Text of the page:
Decisions in the employment tribunal are often indicative of potential developments within employment law. In the recent case of Taylor versus Jaguar Land Rover Ltd, the protected characteristic of gender reassignment saw a significant shift to now include non-binary or gender fluid individuals.

Whilst employers may feel that their efforts towards equality and discrimination awareness are substantial, it is crucial that they consider developments such as this to maintain relevance in their approach.

The case

The claimant (Taylor), who was an engineer at Jaguar Land Rover, decided to inform her managers that she was transitioning from male to female in 2017.

As heard in the tribunal, she then suffered harassment and discrimination when attending work dressed in female clothing. Consequently, she decided to resign from her position, raising complaints of constructive dismissal alongside multiple allegations of gender reassignment discrimination.

It was found in the tribunal that the claimant’s colleagues had directed insults towards her appearance, whilst also referring to her as ‘it’. In the respondent’s view, the claimant was not included within the protected characteristic at the time, as they argued that she had described herself as gender fluid or non-binary.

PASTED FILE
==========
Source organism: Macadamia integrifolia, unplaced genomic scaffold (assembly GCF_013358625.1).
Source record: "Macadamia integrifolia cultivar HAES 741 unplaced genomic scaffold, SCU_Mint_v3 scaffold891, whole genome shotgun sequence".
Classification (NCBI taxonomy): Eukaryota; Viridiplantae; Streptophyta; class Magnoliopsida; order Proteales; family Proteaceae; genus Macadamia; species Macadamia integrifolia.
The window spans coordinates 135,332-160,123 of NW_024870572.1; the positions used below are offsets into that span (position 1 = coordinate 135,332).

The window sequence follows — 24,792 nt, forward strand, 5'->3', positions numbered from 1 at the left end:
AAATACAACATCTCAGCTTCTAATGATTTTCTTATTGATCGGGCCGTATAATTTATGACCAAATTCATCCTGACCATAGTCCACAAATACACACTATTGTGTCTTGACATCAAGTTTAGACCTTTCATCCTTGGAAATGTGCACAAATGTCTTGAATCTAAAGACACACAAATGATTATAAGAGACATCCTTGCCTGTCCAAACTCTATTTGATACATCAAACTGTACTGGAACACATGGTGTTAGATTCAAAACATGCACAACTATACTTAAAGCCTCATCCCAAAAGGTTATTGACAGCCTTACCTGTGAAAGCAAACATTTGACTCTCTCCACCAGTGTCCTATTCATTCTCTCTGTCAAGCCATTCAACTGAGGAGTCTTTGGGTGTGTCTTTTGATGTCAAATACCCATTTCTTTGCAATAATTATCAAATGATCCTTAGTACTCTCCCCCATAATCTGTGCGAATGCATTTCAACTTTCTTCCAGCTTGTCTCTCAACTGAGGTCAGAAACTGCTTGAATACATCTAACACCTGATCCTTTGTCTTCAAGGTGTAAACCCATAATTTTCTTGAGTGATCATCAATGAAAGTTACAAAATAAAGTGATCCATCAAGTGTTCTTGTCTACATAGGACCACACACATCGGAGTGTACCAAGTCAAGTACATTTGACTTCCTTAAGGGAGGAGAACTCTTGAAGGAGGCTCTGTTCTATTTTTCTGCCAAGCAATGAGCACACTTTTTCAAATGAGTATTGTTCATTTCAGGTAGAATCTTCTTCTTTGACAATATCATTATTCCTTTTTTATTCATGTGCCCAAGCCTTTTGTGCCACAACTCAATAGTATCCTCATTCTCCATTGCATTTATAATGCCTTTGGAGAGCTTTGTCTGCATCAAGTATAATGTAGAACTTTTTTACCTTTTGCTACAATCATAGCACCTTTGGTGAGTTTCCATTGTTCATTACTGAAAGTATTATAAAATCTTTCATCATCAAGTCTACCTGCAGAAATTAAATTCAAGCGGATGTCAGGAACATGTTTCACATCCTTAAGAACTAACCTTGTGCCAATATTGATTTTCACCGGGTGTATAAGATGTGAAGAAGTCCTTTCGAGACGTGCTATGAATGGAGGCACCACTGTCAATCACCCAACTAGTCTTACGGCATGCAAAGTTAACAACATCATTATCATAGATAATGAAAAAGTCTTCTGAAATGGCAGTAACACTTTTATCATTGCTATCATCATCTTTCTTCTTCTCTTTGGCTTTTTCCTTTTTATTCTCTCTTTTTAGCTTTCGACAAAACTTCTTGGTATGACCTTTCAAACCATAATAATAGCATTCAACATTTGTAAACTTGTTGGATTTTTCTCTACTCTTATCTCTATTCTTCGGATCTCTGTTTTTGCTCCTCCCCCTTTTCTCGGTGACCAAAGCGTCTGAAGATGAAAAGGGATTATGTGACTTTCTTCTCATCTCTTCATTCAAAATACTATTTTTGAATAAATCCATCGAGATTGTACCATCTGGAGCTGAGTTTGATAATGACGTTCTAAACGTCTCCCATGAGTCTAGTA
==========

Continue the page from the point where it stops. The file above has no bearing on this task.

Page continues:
However, the tribunal ultimately found that the claimant was protected, as she was in fact engaged in a ‘journey of transition’ when working at the company. Due to this, she was successful in her claims of constructive dismissal and harassment, with the tribunal judge recognising that gender should be viewed as a spectrum.

What does this mean for employers?

For any organisation, it is vastly important that their employees understand the risks and issues associated with equality and discrimination at work. One of the best ways of ensuring this is by providing sufficient training, particularly in relation to discrimination law.

In the context of this case, training may not have necessarily prevented a claim from being made. However, it may have given the employer a stronger means of defence, on the basis that all reasonable steps had been taken to prevent discrimination.

Whilst we always advise that businesses consider our Equality and Discrimination Awareness course, the developments from this case add further reinforcement to its importance within the workplace. By engaging in specialist training, employers can take a significant step towards avoiding or defending a discrimination claim.

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